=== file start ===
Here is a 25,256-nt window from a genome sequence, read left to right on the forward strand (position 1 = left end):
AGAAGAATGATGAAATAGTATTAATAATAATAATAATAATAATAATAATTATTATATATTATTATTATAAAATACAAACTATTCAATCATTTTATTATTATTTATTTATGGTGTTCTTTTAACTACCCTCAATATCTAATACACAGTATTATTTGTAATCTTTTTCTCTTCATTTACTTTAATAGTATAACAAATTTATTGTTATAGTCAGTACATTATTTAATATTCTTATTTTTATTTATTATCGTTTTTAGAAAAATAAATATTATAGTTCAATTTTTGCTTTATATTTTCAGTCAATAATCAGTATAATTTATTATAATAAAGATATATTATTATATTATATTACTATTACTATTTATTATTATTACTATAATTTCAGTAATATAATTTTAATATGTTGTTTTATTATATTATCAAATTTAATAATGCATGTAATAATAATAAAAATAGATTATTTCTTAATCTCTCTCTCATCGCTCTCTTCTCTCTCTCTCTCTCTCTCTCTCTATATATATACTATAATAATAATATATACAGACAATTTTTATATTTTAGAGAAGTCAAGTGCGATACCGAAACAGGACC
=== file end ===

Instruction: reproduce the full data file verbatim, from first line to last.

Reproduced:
Here is a 25,256-nt window from a genome sequence, read left to right on the forward strand (position 1 = left end):
AGAAGAATGATGAAATAGTATTAATAATAATAATAATAATAATAATAATTATTATATATTATTATTATAAAATACAAACTATTCAATCATTTTATTATTATTTATTTATGGTGTTCTTTTAACTACCCTCAATATCTAATACACAGTATTATTTGTAATCTTTTTCTCTTCATTTACTTTAATAGTATAACAAATTTATTGTTATAGTCAGTACATTATTTAATATTCTTATTTTTATTTATTATCGTTTTTAGAAAAATAAATATTATAGTTCAATTTTTGCTTTATATTTTCAGTCAATAATCAGTATAATTTATTATAATAAAGATATATTATTATATTATATTACTATTACTATTTATTATTATTACTATAATTTCAGTAATATAATTTTAATATGTTGTTTTATTATATTATCAAATTTAATAATGCATGTAATAATAATAAAAATAGATTATTTCTTAATCTCTCTCTCATCGCTCTCTTCTCTCTCTCTCTCTCTCTCTCTCTATATATATACTATAATAATAATATATACAGACAATTTTTATATTTTAGAGAAGTCAAGTGCGATACCGAAACAGGACC